Two American journalists—one from Rolling Stone magazine and one from The Washington Post—went in to experience and deconstruct the war for the rest of us. The results are pretty incredible and, after reading both books, I’m slightly less bewildered. Or I at least it’s bewilderment I better understand.

Evan Wright’s Generation Kill documents the true story of First Recon marines, the special forces soldiers who are the first guys on the ground in the most dangerous areas. Nicknamed the ‘First Suicide Battalion’, they’re the guys that they army keeps angry so they’ll be spoiling for a fight, and Wright’s no-holds-barred insight into the motley crew is compelling.

There’s plenty of profanity contained within the pages—in fact, it’s used as a term of endearment—but beyond that is a group of marines struggling to do the best they can with minimal information and resources at their disposal in a war they little understand. Most frightening is the fact that their superiors are incompetent and are making decisions that put them directly in the line of fire.

Which sounds pretty bleak, but isn’t. Or it’s more insightful than depressing. The marines are actually incredibly funny, and Wright contrasts this with the horrors and guilt they face, including when they know they’ve been responsible for some innocent civilians’ injuries.

Generaton KillGeneration Kill was turned into a major television series by the same name by the creators of The Wire and many of the actors in the series are recognisable from other American shows (Alexander Skarsgård who plays vampire Eric Northman in the True Blood series plays my favourite Generation Kill character, The Iceman, so named because he remains cool under pressure).

About the same time Wright was embedded, Pulitzer Prize-winning journalist David Finkel spent eight months with infantry soliders of the 2-16, a battalion nicknamed the Rangers. And his platoon-level account, The Good Soldiers, is extraordinary. Finkel begins the book with its end, outlining upfront just how badly the Iraq operation would end up.

The opening sentence speaks of eternal optimist Colonel Kauzlarich, whose catchphrase was ‘It’s all good’—‘His soldiers weren’t yet calling him ‘the Lost Kauz’ behind his back, not when this began’—and proceeds to powerfully outline the battalion’s morale demise: ‘The soldiers of his who would be injured were still perfectly healthy, and the soldiers of his who would die were still perfectly alive. A soldier who was a favourite of his, and who was often described as a younger version of him, hadn’t yet written of the war in a letter to a friend, “I’ve had enough of this bulls&*t.” Another soldier, one of his best, hadn’t yet written in the journal he kept hidden, “I’ve lost all hope. I feel the end is near for me, very, very near.”’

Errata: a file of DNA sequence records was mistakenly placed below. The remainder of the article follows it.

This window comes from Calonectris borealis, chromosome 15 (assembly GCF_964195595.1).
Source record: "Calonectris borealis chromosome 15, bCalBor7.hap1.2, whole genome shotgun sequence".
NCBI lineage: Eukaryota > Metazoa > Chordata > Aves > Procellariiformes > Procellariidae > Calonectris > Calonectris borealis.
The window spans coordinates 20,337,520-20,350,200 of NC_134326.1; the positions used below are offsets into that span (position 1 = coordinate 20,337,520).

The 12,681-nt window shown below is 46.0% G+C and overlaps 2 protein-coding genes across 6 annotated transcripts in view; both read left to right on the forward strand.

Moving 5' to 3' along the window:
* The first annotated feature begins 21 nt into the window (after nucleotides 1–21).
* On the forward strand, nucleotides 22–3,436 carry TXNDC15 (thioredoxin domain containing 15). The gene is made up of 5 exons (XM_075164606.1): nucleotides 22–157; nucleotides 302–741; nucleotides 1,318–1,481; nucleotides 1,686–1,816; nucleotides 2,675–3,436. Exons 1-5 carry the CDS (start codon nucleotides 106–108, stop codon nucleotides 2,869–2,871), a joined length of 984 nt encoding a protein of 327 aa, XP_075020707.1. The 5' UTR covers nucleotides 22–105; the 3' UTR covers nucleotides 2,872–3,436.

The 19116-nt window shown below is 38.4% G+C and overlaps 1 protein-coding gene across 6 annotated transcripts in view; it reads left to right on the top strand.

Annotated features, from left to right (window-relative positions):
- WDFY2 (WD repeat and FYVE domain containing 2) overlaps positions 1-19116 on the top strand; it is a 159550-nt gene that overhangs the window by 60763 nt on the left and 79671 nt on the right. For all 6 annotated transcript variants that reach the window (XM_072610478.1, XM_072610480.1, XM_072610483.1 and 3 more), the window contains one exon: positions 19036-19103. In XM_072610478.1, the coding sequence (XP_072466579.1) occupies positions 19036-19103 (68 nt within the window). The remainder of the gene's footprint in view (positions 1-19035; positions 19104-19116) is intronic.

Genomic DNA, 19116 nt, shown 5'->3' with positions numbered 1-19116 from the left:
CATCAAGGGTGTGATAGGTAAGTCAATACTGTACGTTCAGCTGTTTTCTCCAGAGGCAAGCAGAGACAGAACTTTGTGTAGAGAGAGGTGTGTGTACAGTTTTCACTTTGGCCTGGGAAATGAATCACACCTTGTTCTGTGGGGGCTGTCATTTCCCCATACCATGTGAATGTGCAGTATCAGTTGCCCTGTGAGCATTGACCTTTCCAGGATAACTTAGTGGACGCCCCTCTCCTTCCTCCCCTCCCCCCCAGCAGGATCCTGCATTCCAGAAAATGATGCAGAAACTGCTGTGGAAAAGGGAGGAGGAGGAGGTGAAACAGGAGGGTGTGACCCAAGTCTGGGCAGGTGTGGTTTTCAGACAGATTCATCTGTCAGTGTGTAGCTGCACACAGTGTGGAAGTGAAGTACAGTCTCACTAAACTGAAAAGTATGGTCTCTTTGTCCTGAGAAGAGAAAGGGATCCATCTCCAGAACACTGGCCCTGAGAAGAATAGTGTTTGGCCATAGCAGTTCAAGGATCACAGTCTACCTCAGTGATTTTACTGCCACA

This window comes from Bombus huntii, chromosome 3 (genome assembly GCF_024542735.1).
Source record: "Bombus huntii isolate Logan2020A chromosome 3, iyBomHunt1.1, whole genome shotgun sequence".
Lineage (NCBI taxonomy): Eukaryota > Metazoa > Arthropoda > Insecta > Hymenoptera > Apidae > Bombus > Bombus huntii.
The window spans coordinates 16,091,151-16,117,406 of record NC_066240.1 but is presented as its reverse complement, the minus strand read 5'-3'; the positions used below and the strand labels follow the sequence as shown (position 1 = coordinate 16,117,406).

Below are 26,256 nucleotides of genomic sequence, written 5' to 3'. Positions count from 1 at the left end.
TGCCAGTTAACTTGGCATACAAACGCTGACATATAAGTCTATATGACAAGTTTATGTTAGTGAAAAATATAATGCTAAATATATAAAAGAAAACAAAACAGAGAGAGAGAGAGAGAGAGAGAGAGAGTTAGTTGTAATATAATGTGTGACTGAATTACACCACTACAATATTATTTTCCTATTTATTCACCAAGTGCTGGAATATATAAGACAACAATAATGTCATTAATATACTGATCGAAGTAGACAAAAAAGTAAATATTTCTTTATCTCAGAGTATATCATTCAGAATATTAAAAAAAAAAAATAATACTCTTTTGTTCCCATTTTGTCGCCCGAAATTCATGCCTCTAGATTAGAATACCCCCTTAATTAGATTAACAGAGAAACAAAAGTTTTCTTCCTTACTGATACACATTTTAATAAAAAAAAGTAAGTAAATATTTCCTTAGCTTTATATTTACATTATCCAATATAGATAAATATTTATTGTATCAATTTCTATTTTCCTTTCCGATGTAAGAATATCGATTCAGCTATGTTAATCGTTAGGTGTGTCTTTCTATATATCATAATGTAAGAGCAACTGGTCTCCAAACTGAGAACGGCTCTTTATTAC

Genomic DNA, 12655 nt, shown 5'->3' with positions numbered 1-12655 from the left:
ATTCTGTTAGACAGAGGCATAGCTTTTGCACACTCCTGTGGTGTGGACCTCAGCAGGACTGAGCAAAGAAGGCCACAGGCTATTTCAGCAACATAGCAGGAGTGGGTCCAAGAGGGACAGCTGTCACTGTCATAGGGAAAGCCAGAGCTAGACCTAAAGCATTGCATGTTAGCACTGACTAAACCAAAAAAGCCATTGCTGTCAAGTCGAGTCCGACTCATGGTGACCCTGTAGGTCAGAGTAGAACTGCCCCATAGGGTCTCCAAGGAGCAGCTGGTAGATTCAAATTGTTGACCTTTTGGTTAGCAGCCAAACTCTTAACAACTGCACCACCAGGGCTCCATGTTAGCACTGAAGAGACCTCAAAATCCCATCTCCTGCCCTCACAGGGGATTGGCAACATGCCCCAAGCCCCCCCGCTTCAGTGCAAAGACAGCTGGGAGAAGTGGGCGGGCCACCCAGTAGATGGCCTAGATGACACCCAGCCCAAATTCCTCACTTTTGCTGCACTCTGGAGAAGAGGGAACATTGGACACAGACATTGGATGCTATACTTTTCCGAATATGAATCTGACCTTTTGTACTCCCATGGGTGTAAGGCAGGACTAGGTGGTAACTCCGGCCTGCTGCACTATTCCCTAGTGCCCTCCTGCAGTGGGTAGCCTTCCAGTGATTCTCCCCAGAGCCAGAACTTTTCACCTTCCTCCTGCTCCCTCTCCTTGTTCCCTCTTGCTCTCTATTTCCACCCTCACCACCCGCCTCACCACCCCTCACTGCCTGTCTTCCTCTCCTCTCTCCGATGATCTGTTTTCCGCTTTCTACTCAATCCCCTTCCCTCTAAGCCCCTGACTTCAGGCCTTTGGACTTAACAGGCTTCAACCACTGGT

In a book-length, even-handed feature article-style format, Finkel commences each chapter with a date-coinciding quote from President George Dubya Bush—the quotes a stark contrast to what was happening in Iraq and what was being reported courtesy of the American PR. Then he proceeds to focus on not only the big-picture complexities of the war, but to illustrate them through exploring its minutiae.

There’s the soldier so badly affected by the death of another that he obsessively rearranges the furniture in his room. There’s the soldier who spends hours sandbagging his room until there’s only a small opening at the door. There’s the thoughts the soldiers have about where the next IED or EFP—the enemy’s exploding, roadside weapons of choice—will hit and how they should sit or stand to minimise the loss of limbs.

There’s the devastation that the soldiers experience as they try to make sense of the senseless deaths and destruction, and there’s the Iraq nationals who work as translators but find themselves and their families aligned neither with the Americans nor with their own people. Then there’s the state-of-the-art rehabilitation clinic that badly injured soldiers end up in and the slow demise of morale and optimism in all of the troops, including Colonel Kauzlarich.

While both Generation Kill and The Good Soldiers raise further questions for me about the issues underpinning and coming out of the so-called ‘war on terror’, they’re raising valid questions and ones that are—weeks after I finished reading both books—turning over in my mind. I might still be bewildered by the war, but I’m now bewildered with some solid insight. Most importantly, I am determined to find out more.